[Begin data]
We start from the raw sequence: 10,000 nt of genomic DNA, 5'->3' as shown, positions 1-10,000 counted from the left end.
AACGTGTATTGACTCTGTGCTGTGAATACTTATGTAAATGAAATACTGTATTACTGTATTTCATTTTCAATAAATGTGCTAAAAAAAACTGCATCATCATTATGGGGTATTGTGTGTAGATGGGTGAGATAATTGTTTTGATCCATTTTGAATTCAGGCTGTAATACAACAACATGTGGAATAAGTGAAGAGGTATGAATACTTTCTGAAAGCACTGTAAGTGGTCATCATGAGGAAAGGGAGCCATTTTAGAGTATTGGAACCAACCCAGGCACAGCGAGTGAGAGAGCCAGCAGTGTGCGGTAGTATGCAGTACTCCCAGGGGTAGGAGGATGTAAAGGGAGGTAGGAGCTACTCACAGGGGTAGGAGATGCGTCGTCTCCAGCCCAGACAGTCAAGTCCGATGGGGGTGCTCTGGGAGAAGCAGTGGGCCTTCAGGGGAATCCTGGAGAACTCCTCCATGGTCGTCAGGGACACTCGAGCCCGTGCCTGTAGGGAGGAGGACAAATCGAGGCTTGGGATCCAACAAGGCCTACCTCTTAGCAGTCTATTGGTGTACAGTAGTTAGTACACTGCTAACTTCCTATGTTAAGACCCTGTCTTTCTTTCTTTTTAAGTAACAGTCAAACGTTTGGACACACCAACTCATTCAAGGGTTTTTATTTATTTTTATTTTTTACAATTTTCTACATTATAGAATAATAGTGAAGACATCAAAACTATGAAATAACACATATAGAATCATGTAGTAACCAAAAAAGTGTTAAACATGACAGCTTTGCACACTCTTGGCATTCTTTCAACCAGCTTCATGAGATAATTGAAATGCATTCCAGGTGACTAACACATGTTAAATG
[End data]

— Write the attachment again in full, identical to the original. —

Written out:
We start from the raw sequence: 10,000 nt of genomic DNA, 5'->3' as shown, positions 1-10,000 counted from the left end.
AACGTGTATTGACTCTGTGCTGTGAATACTTATGTAAATGAAATACTGTATTACTGTATTTCATTTTCAATAAATGTGCTAAAAAAAACTGCATCATCATTATGGGGTATTGTGTGTAGATGGGTGAGATAATTGTTTTGATCCATTTTGAATTCAGGCTGTAATACAACAACATGTGGAATAAGTGAAGAGGTATGAATACTTTCTGAAAGCACTGTAAGTGGTCATCATGAGGAAAGGGAGCCATTTTAGAGTATTGGAACCAACCCAGGCACAGCGAGTGAGAGAGCCAGCAGTGTGCGGTAGTATGCAGTACTCCCAGGGGTAGGAGGATGTAAAGGGAGGTAGGAGCTACTCACAGGGGTAGGAGATGCGTCGTCTCCAGCCCAGACAGTCAAGTCCGATGGGGGTGCTCTGGGAGAAGCAGTGGGCCTTCAGGGGAATCCTGGAGAACTCCTCCATGGTCGTCAGGGACACTCGAGCCCGTGCCTGTAGGGAGGAGGACAAATCGAGGCTTGGGATCCAACAAGGCCTACCTCTTAGCAGTCTATTGGTGTACAGTAGTTAGTACACTGCTAACTTCCTATGTTAAGACCCTGTCTTTCTTTCTTTTTAAGTAACAGTCAAACGTTTGGACACACCAACTCATTCAAGGGTTTTTATTTATTTTTATTTTTTACAATTTTCTACATTATAGAATAATAGTGAAGACATCAAAACTATGAAATAACACATATAGAATCATGTAGTAACCAAAAAAGTGTTAAACATGACAGCTTTGCACACTCTTGGCATTCTTTCAACCAGCTTCATGAGATAATTGAAATGCATTCCAGGTGACTAACACATGTTAAATG